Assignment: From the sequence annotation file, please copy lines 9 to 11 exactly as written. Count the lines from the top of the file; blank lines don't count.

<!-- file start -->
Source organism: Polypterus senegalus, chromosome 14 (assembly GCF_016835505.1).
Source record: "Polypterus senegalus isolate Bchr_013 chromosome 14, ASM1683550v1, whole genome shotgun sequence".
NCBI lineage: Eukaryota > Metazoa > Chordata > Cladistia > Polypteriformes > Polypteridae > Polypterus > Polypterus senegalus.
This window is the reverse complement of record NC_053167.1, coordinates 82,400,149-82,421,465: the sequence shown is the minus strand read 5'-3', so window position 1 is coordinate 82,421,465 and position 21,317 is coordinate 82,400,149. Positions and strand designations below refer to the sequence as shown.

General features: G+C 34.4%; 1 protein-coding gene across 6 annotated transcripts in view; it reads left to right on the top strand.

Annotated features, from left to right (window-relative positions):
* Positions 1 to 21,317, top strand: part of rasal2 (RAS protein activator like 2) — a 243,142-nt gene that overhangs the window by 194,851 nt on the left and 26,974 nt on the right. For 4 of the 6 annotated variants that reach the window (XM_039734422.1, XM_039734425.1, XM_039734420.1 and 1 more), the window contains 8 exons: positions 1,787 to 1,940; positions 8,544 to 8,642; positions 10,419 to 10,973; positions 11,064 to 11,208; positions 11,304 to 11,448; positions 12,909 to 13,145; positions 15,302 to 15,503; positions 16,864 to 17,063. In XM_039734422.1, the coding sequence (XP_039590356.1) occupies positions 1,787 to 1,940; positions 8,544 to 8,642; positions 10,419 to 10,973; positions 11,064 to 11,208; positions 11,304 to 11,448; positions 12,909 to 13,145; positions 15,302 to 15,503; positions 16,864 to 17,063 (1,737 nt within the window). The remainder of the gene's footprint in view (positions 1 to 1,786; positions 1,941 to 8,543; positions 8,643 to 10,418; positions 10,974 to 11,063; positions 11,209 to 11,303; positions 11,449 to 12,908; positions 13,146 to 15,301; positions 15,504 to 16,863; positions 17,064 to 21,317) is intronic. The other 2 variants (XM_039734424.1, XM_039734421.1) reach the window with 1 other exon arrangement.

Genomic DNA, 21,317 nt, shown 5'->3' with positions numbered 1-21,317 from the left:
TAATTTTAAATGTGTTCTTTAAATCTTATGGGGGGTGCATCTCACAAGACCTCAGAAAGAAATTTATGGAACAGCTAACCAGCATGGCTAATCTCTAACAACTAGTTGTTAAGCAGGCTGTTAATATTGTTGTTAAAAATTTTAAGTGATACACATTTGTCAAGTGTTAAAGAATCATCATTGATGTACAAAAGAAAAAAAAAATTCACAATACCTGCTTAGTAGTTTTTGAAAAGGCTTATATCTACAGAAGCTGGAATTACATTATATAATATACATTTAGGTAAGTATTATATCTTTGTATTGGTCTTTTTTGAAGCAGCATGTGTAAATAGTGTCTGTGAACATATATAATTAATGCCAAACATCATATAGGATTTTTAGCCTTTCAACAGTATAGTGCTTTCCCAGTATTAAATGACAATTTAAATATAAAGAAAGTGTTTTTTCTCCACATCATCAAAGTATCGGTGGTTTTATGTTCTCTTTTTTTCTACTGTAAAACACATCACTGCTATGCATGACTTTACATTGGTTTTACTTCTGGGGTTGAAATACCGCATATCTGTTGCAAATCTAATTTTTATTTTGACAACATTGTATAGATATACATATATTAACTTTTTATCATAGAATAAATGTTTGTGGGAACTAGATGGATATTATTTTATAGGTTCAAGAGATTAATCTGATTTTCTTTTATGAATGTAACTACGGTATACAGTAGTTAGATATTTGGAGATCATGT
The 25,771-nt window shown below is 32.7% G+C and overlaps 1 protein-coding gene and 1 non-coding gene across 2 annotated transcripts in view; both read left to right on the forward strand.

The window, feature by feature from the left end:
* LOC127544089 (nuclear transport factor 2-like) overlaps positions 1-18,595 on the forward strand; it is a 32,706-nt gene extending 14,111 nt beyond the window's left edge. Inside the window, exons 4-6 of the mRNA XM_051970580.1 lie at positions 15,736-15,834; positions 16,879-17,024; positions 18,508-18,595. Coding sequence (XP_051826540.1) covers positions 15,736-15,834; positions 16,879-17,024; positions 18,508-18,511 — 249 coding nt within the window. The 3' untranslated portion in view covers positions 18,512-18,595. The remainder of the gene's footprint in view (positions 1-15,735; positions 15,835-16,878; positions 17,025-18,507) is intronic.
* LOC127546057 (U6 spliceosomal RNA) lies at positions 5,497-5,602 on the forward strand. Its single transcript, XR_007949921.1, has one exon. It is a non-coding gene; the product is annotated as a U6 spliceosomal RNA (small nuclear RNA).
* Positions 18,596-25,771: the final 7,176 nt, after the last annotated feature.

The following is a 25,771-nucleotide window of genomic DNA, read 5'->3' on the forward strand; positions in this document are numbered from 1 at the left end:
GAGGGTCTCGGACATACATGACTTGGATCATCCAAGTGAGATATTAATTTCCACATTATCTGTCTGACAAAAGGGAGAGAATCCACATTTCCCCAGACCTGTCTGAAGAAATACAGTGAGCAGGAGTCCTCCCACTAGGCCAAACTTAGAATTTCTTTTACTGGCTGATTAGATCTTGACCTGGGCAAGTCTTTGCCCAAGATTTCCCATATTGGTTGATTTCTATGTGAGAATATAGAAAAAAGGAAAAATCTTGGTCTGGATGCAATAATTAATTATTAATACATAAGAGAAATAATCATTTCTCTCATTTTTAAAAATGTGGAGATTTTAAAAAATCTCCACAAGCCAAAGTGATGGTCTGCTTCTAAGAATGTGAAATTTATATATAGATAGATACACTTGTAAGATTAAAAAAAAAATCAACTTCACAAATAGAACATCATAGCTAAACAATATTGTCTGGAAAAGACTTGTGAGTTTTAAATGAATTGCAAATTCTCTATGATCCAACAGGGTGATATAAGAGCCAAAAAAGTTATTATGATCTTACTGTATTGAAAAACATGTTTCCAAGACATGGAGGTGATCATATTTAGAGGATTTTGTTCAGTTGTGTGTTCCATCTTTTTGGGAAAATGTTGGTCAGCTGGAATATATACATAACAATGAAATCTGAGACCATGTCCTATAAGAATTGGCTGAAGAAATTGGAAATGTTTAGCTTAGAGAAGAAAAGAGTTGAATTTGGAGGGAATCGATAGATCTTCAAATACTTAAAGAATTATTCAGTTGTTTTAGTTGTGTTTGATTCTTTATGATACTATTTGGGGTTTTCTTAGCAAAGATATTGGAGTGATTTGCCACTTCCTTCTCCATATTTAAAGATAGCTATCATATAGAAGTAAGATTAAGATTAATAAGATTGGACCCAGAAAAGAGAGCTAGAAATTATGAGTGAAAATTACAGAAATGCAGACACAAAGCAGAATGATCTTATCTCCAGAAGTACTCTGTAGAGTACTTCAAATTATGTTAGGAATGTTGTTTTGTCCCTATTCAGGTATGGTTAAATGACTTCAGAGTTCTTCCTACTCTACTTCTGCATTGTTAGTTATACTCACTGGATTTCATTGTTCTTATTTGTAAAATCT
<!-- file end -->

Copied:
TAATTTTAAATGTGTTCTTTAAATCTTATGGGGGGTGCATCTCACAAGACCTCAGAAAGAAATTTATGGAACAGCTAACCAGCATGGCTAATCTCTAACAACTAGTTGTTAAGCAGGCTGTTAATATTGTTGTTAAAAATTTTAAGTGATACACATTTGTCAAGTGTTAAAGAATCATCATTGATGTACAAAAGAAAAAAAAAATTCACAATACCTGCTTAGTAGTTTTTGAAAAGGCTTATATCTACAGAAGCTGGAATTACATTATATAATATACATTTAGGTAAGTATTATATCTTTGTATTGGTCTTTTTTGAAGCAGCATGTGTAAATAGTGTCTGTGAACATATATAATTAATGCCAAACATCATATAGGATTTTTAGCCTTTCAACAGTATAGTGCTTTCCCAGTATTAAATGACAATTTAAATATAAAGAAAGTGTTTTTTCTCCACATCATCAAAGTATCGGTGGTTTTATGTTCTCTTTTTTTCTACTGTAAAACACATCACTGCTATGCATGACTTTACATTGGTTTTACTTCTGGGGTTGAAATACCGCATATCTGTTGCAAATCTAATTTTTATTTTGACAACATTGTATAGATATACATATATTAACTTTTTATCATAGAATAAATGTTTGTGGGAACTAGATGGATATTATTTTATAGGTTCAAGAGATTAATCTGATTTTCTTTTATGAATGTAACTACGGTATACAGTAGTTAGATATTTGGAGATCATGT
The 25,771-nt window shown below is 32.7% G+C and overlaps 1 protein-coding gene and 1 non-coding gene across 2 annotated transcripts in view; both read left to right on the forward strand.

The window, feature by feature from the left end: